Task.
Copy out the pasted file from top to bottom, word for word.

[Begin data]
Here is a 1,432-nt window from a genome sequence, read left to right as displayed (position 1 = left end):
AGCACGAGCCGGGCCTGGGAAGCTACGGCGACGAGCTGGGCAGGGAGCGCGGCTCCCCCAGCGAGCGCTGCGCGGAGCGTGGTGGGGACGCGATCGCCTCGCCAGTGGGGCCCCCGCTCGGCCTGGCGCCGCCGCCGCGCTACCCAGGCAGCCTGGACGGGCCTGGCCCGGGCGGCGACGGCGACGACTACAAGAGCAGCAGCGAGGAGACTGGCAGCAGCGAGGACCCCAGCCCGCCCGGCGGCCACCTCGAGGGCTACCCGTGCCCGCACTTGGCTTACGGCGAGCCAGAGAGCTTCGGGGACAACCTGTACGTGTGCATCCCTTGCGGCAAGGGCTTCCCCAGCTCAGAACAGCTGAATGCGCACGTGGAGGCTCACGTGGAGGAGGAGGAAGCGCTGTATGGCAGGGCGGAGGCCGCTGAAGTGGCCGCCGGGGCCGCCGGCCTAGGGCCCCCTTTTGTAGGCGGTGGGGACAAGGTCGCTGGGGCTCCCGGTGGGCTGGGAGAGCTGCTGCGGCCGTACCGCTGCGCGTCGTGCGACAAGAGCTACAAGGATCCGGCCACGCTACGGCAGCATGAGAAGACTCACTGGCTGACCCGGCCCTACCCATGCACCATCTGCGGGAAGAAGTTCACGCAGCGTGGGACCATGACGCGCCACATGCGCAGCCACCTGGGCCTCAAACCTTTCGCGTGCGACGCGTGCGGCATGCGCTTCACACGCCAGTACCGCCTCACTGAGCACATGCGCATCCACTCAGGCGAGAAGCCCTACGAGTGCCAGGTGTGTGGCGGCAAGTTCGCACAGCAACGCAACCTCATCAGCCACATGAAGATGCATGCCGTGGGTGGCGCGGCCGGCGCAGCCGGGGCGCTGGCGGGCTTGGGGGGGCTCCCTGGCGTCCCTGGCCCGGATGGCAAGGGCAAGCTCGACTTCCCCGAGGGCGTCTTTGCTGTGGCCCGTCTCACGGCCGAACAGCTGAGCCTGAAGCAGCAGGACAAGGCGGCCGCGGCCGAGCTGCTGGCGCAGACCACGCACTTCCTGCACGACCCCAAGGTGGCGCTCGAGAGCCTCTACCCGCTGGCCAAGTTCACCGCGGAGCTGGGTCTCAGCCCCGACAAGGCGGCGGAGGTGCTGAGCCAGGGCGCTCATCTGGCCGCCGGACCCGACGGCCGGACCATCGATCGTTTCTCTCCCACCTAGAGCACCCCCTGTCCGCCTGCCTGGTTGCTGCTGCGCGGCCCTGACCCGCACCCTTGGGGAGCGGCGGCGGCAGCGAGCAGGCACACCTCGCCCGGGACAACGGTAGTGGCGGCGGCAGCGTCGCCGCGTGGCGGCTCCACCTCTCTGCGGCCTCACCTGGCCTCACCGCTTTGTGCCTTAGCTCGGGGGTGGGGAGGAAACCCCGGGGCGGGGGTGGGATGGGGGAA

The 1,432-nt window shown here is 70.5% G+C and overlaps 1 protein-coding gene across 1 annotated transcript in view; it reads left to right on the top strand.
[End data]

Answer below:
Here is a 1,432-nt window from a genome sequence, read left to right as displayed (position 1 = left end):
AGCACGAGCCGGGCCTGGGAAGCTACGGCGACGAGCTGGGCAGGGAGCGCGGCTCCCCCAGCGAGCGCTGCGCGGAGCGTGGTGGGGACGCGATCGCCTCGCCAGTGGGGCCCCCGCTCGGCCTGGCGCCGCCGCCGCGCTACCCAGGCAGCCTGGACGGGCCTGGCCCGGGCGGCGACGGCGACGACTACAAGAGCAGCAGCGAGGAGACTGGCAGCAGCGAGGACCCCAGCCCGCCCGGCGGCCACCTCGAGGGCTACCCGTGCCCGCACTTGGCTTACGGCGAGCCAGAGAGCTTCGGGGACAACCTGTACGTGTGCATCCCTTGCGGCAAGGGCTTCCCCAGCTCAGAACAGCTGAATGCGCACGTGGAGGCTCACGTGGAGGAGGAGGAAGCGCTGTATGGCAGGGCGGAGGCCGCTGAAGTGGCCGCCGGGGCCGCCGGCCTAGGGCCCCCTTTTGTAGGCGGTGGGGACAAGGTCGCTGGGGCTCCCGGTGGGCTGGGAGAGCTGCTGCGGCCGTACCGCTGCGCGTCGTGCGACAAGAGCTACAAGGATCCGGCCACGCTACGGCAGCATGAGAAGACTCACTGGCTGACCCGGCCCTACCCATGCACCATCTGCGGGAAGAAGTTCACGCAGCGTGGGACCATGACGCGCCACATGCGCAGCCACCTGGGCCTCAAACCTTTCGCGTGCGACGCGTGCGGCATGCGCTTCACACGCCAGTACCGCCTCACTGAGCACATGCGCATCCACTCAGGCGAGAAGCCCTACGAGTGCCAGGTGTGTGGCGGCAAGTTCGCACAGCAACGCAACCTCATCAGCCACATGAAGATGCATGCCGTGGGTGGCGCGGCCGGCGCAGCCGGGGCGCTGGCGGGCTTGGGGGGGCTCCCTGGCGTCCCTGGCCCGGATGGCAAGGGCAAGCTCGACTTCCCCGAGGGCGTCTTTGCTGTGGCCCGTCTCACGGCCGAACAGCTGAGCCTGAAGCAGCAGGACAAGGCGGCCGCGGCCGAGCTGCTGGCGCAGACCACGCACTTCCTGCACGACCCCAAGGTGGCGCTCGAGAGCCTCTACCCGCTGGCCAAGTTCACCGCGGAGCTGGGTCTCAGCCCCGACAAGGCGGCGGAGGTGCTGAGCCAGGGCGCTCATCTGGCCGCCGGACCCGACGGCCGGACCATCGATCGTTTCTCTCCCACCTAGAGCACCCCCTGTCCGCCTGCCTGGTTGCTGCTGCGCGGCCCTGACCCGCACCCTTGGGGAGCGGCGGCGGCAGCGAGCAGGCACACCTCGCCCGGGACAACGGTAGTGGCGGCGGCAGCGTCGCCGCGTGGCGGCTCCACCTCTCTGCGGCCTCACCTGGCCTCACCGCTTTGTGCCTTAGCTCGGGGGTGGGGAGGAAACCCCGGGGCGGGGGTGGGATGGGGGAA

The 1,432-nt window shown here is 70.5% G+C and overlaps 1 protein-coding gene across 1 annotated transcript in view; it reads left to right on the top strand.